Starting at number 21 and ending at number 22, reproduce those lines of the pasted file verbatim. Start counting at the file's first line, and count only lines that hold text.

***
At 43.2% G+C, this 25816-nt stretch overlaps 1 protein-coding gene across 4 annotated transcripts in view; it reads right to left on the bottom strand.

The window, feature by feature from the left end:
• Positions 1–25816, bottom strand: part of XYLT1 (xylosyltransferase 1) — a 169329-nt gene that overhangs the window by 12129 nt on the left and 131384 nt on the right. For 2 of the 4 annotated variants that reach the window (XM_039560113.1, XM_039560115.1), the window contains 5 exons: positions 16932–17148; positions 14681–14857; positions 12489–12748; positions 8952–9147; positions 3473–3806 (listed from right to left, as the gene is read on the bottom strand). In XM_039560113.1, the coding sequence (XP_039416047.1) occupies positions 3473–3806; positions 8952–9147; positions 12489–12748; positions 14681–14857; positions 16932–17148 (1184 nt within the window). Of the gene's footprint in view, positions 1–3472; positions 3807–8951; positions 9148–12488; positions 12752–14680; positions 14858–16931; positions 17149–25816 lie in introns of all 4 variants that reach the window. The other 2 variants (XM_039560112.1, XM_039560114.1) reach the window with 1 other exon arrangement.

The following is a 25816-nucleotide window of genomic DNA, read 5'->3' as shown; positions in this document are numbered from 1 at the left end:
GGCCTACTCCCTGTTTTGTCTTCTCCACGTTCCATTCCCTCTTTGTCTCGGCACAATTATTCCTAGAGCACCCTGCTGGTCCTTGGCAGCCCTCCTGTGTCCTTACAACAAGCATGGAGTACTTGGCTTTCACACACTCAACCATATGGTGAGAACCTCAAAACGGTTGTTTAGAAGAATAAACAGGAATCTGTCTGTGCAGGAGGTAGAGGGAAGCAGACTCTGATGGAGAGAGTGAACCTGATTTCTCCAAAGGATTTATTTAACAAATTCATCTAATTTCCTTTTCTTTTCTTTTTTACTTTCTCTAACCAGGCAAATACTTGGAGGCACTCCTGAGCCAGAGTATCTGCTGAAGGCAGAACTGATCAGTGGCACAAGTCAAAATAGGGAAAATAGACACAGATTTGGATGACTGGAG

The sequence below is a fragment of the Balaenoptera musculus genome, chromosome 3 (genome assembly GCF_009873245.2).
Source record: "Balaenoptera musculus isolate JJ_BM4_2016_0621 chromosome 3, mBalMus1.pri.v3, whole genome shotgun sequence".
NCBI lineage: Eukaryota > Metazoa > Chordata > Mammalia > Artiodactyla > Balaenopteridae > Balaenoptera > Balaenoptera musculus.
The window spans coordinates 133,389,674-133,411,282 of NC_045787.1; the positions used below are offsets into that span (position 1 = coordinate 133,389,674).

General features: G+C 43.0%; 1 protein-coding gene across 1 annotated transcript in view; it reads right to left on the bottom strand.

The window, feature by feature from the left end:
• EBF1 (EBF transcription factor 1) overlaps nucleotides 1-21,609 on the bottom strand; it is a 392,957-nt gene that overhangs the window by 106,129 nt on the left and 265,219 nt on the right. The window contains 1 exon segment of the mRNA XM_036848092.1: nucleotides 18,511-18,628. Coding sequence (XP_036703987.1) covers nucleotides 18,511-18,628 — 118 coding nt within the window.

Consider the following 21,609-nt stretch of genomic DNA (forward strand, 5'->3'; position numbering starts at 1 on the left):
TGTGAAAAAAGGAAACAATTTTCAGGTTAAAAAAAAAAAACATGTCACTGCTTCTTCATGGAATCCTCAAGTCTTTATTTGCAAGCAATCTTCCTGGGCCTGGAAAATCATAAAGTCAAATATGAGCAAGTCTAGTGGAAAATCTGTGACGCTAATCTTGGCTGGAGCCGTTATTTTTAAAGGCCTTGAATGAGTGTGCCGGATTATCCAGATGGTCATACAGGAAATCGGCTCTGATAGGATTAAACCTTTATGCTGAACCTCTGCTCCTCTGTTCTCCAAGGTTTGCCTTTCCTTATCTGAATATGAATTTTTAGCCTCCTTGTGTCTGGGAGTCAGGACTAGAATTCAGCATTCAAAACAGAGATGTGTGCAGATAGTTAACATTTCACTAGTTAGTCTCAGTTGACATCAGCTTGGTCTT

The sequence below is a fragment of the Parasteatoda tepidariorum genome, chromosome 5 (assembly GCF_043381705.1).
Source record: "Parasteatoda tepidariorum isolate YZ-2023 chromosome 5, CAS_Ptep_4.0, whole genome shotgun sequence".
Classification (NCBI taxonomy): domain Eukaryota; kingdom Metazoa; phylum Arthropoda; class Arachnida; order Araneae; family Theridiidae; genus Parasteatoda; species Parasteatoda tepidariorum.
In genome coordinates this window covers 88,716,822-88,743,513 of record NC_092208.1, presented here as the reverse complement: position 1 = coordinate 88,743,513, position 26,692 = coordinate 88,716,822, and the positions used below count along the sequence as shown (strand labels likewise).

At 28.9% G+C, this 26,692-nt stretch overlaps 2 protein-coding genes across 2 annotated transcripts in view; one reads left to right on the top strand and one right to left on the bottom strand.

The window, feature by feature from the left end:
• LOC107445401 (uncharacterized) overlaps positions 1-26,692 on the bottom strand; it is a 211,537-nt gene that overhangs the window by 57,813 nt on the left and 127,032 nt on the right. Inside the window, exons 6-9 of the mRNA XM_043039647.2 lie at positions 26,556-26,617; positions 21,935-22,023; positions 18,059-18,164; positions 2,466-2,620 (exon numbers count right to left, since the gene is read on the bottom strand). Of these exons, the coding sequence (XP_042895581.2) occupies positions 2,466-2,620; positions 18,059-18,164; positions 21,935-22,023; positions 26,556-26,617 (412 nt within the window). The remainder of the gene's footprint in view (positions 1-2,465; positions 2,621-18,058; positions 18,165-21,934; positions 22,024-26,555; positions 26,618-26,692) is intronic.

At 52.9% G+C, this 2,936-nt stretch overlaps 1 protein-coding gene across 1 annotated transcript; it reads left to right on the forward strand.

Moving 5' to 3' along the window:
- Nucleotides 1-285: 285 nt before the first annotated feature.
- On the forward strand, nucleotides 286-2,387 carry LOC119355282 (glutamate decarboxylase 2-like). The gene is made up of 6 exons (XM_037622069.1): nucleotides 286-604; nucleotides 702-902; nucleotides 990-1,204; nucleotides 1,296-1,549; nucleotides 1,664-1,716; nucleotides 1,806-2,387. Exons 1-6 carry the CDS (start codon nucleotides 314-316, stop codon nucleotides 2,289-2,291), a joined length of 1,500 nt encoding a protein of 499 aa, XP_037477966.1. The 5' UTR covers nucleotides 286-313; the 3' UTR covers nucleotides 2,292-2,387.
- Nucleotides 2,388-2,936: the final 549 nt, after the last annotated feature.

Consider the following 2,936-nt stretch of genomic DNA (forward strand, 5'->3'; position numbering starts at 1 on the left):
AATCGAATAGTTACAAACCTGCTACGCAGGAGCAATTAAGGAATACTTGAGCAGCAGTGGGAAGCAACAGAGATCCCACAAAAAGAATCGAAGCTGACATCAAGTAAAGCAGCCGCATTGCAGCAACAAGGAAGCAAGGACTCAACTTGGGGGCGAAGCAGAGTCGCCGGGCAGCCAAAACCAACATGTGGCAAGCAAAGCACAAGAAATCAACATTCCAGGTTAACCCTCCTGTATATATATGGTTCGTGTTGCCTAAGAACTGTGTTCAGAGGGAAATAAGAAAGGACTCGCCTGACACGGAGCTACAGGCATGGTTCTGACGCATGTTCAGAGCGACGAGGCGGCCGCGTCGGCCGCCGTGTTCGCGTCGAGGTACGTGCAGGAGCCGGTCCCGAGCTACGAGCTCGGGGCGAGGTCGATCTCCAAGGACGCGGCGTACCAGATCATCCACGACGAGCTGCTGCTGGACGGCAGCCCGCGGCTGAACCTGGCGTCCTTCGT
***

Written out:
• LOC107445401 (uncharacterized) overlaps positions 1-26,692 on the bottom strand; it is a 211,537-nt gene that overhangs the window by 57,813 nt on the left and 127,032 nt on the right. Inside the window, exons 6-9 of the mRNA XM_043039647.2 lie at positions 26,556-26,617; positions 21,935-22,023; positions 18,059-18,164; positions 2,466-2,620 (exon numbers count right to left, since the gene is read on the bottom strand). Of these exons, the coding sequence (XP_042895581.2) occupies positions 2,466-2,620; positions 18,059-18,164; positions 21,935-22,023; positions 26,556-26,617 (412 nt within the window). The remainder of the gene's footprint in view (positions 1-2,465; positions 2,621-18,058; positions 18,165-21,934; positions 22,024-26,555; positions 26,618-26,692) is intronic.

At 52.9% G+C, this 2,936-nt stretch overlaps 1 protein-coding gene across 1 annotated transcript; it reads left to right on the forward strand.